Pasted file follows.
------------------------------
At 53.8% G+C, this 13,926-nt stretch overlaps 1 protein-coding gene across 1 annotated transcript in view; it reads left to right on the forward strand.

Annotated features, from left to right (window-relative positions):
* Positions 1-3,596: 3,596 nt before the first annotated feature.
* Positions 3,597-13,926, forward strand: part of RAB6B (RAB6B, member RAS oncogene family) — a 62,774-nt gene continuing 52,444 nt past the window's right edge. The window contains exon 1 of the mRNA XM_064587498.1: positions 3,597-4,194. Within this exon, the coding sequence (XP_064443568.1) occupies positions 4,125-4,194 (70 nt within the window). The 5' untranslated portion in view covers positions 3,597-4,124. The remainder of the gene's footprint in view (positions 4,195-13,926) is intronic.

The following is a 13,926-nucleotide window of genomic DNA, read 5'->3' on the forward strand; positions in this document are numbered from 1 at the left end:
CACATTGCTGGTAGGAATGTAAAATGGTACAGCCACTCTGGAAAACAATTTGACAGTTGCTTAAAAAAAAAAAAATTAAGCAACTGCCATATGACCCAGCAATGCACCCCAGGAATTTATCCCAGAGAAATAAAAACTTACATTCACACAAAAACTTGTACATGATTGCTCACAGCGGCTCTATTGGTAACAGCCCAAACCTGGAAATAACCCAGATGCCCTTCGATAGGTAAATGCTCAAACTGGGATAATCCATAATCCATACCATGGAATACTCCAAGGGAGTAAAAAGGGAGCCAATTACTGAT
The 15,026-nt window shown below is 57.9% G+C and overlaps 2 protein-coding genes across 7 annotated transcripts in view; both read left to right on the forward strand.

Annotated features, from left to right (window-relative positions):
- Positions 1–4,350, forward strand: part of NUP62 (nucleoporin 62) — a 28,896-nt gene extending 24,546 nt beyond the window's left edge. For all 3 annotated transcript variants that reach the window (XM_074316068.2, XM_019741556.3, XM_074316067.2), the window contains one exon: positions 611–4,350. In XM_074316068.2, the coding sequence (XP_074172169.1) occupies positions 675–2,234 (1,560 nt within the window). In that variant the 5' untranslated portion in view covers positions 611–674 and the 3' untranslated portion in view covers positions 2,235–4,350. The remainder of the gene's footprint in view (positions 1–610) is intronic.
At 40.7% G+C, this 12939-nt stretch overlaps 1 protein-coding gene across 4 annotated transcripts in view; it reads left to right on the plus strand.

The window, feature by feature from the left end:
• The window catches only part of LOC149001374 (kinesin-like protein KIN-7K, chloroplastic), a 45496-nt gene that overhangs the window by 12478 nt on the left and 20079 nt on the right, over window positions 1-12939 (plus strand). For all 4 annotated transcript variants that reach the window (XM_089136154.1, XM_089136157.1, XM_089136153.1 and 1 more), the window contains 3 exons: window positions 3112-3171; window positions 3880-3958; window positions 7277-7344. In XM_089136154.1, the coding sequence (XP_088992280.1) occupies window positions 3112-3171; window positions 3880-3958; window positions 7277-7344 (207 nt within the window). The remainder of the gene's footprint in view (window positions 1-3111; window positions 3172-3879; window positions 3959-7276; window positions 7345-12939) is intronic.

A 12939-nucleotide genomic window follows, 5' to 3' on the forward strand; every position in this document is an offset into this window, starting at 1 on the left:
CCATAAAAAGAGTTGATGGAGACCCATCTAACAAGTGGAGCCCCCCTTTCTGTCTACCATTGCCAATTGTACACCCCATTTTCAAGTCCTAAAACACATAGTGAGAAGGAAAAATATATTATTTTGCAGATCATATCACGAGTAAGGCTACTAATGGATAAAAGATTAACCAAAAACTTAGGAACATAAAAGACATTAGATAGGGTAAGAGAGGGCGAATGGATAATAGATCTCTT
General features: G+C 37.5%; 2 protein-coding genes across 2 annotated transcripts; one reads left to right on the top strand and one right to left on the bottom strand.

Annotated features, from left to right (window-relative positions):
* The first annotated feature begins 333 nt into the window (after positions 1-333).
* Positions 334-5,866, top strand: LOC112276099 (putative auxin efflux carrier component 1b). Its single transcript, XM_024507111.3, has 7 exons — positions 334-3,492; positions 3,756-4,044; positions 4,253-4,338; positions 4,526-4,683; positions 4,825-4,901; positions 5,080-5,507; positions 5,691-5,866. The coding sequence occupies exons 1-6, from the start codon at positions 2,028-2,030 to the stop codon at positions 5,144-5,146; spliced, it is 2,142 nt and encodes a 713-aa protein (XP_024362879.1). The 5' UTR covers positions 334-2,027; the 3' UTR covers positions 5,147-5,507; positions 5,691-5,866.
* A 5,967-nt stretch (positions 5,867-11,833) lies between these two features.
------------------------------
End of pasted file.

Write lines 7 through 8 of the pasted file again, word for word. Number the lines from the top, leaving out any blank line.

The 15,026-nt window shown below is 57.9% G+C and overlaps 2 protein-coding genes across 7 annotated transcripts in view; both read left to right on the forward strand.

Annotated features, from left to right (window-relative positions):